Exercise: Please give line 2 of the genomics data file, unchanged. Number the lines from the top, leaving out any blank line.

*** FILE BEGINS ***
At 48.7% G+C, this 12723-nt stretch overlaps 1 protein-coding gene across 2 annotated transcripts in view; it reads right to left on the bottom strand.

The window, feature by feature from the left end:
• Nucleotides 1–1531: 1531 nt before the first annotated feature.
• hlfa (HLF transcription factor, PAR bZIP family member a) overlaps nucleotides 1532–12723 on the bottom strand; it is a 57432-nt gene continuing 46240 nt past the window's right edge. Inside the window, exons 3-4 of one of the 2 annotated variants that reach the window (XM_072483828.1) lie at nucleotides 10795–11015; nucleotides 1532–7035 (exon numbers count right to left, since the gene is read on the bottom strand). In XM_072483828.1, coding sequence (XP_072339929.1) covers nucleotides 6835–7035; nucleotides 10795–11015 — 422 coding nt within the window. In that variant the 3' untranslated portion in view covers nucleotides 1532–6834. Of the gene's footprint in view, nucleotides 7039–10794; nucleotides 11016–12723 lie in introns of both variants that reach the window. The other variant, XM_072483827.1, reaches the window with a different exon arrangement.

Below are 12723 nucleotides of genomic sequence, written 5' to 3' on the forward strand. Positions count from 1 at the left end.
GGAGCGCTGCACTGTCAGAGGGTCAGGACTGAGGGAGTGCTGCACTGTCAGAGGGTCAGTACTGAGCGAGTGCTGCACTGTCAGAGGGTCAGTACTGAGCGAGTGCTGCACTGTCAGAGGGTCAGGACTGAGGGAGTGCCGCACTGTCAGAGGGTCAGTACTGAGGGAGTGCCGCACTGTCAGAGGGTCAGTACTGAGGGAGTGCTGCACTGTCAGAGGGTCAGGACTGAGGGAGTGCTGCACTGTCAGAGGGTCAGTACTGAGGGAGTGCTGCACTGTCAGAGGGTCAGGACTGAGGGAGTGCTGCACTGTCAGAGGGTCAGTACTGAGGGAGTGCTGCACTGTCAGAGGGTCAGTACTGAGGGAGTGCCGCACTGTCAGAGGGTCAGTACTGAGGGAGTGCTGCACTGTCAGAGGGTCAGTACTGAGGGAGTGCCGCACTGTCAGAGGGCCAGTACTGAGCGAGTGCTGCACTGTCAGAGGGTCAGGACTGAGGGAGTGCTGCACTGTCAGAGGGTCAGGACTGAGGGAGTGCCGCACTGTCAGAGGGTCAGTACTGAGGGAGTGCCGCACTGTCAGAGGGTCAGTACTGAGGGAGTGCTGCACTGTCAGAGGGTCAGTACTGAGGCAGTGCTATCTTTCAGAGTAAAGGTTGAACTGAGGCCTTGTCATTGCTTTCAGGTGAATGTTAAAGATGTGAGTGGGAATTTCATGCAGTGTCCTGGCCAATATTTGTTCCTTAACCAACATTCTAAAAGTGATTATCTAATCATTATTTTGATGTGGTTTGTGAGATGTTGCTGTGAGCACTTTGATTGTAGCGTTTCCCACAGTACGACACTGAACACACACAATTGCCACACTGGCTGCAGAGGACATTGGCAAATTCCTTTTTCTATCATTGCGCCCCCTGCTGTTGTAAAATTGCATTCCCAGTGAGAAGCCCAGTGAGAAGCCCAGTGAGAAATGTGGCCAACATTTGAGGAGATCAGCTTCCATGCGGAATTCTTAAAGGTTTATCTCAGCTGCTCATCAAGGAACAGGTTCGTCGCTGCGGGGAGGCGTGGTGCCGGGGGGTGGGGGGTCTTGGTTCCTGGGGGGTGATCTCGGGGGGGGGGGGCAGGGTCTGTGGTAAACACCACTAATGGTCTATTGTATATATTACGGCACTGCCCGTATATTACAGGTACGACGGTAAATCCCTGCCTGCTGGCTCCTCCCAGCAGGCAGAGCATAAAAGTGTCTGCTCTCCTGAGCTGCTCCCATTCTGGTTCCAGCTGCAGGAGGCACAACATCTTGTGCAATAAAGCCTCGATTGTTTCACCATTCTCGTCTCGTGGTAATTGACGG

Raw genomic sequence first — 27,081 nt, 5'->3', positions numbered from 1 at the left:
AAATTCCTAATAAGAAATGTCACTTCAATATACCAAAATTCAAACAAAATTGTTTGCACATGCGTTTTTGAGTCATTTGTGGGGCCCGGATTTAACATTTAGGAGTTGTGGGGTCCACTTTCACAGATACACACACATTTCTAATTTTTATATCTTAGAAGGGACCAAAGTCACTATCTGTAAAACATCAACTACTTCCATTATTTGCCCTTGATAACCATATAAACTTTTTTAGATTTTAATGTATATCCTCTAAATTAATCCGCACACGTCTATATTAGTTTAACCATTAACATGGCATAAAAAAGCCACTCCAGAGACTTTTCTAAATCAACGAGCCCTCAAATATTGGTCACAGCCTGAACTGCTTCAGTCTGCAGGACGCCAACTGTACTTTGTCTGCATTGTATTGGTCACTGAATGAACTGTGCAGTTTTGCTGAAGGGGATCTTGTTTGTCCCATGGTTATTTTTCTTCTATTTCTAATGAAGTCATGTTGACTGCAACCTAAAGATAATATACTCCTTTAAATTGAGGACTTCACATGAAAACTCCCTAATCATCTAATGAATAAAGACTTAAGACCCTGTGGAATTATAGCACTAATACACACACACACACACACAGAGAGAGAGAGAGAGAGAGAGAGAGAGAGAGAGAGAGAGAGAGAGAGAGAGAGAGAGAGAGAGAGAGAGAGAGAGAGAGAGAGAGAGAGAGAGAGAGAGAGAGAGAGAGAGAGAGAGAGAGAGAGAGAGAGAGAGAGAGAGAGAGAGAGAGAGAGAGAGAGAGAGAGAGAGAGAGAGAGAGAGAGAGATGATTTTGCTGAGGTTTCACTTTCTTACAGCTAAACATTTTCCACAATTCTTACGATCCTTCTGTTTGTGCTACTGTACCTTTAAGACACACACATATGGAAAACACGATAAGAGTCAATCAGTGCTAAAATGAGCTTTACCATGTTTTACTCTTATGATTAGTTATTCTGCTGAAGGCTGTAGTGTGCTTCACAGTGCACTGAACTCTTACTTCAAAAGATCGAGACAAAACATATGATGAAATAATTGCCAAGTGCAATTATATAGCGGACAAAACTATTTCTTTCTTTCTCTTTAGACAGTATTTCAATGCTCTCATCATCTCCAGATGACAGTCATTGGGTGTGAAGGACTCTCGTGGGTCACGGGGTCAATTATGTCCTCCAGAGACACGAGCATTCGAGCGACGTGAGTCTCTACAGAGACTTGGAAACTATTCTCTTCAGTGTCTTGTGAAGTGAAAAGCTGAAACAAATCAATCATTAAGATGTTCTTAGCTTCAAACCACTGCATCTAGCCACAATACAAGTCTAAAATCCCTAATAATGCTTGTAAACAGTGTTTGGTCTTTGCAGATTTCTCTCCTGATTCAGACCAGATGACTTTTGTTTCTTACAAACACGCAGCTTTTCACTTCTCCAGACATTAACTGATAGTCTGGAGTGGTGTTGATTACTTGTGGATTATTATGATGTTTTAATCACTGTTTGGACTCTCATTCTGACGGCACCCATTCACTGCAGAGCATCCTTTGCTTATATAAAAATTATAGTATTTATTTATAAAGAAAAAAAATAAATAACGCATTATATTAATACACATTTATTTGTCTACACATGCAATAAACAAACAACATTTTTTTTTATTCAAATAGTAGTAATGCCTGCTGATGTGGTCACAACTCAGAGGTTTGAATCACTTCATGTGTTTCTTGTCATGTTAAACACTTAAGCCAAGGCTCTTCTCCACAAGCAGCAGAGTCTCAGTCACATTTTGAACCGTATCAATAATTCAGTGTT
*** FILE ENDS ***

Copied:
The window, feature by feature from the left end: